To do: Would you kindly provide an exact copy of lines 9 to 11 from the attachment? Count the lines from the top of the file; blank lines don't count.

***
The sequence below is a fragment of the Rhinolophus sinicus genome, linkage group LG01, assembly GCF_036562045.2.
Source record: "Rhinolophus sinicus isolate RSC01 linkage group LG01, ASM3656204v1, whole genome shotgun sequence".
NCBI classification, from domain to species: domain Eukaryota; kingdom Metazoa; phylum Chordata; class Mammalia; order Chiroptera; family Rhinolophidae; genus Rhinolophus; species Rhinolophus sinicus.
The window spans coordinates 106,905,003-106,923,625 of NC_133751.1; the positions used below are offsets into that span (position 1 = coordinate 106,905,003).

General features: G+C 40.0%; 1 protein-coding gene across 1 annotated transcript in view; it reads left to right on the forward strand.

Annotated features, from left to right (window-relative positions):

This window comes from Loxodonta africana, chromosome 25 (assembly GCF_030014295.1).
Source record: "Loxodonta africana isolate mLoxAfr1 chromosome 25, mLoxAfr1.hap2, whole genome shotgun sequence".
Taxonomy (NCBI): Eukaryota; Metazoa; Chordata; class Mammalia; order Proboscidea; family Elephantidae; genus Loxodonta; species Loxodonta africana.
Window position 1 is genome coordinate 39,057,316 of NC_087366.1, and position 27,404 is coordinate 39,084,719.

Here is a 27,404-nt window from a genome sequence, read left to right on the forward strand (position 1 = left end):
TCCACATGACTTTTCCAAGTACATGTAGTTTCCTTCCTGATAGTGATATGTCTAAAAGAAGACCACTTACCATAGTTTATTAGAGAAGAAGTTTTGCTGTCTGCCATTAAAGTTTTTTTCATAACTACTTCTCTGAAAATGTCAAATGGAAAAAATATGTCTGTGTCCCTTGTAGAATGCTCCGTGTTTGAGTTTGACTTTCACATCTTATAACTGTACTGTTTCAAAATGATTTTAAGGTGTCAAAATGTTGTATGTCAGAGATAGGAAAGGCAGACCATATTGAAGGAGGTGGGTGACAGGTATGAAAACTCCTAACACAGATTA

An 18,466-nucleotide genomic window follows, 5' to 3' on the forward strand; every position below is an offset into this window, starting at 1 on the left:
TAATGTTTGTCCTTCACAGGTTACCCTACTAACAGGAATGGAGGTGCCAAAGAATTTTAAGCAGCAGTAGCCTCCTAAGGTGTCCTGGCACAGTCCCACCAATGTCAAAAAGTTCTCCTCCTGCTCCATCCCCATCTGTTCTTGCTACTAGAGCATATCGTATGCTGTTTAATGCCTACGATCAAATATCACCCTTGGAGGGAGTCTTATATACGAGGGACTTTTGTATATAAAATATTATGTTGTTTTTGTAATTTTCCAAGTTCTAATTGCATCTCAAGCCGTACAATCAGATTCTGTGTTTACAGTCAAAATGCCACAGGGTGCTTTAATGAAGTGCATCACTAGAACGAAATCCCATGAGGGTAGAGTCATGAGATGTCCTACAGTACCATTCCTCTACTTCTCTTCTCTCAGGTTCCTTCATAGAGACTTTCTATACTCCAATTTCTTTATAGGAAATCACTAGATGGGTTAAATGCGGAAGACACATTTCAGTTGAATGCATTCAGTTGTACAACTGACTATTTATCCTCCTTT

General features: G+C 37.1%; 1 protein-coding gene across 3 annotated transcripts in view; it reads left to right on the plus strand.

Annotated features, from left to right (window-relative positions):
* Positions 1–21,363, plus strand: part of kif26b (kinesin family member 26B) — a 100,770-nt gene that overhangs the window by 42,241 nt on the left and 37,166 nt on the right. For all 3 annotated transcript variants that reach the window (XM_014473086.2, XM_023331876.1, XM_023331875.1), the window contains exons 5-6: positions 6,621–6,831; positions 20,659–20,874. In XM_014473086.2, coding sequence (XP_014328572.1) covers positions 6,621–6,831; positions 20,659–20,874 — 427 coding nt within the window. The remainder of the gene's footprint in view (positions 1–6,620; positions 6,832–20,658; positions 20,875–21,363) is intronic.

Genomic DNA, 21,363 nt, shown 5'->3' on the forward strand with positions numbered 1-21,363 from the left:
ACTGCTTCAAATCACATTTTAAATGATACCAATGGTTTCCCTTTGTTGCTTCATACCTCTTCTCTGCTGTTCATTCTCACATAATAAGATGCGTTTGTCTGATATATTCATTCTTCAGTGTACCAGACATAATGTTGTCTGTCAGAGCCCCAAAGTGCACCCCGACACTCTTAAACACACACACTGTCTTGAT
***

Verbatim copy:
Taxonomy (NCBI): Eukaryota; Metazoa; Chordata; class Mammalia; order Proboscidea; family Elephantidae; genus Loxodonta; species Loxodonta africana.
Window position 1 is genome coordinate 39,057,316 of NC_087366.1, and position 27,404 is coordinate 39,084,719.

Here is a 27,404-nt window from a genome sequence, read left to right on the forward strand (position 1 = left end):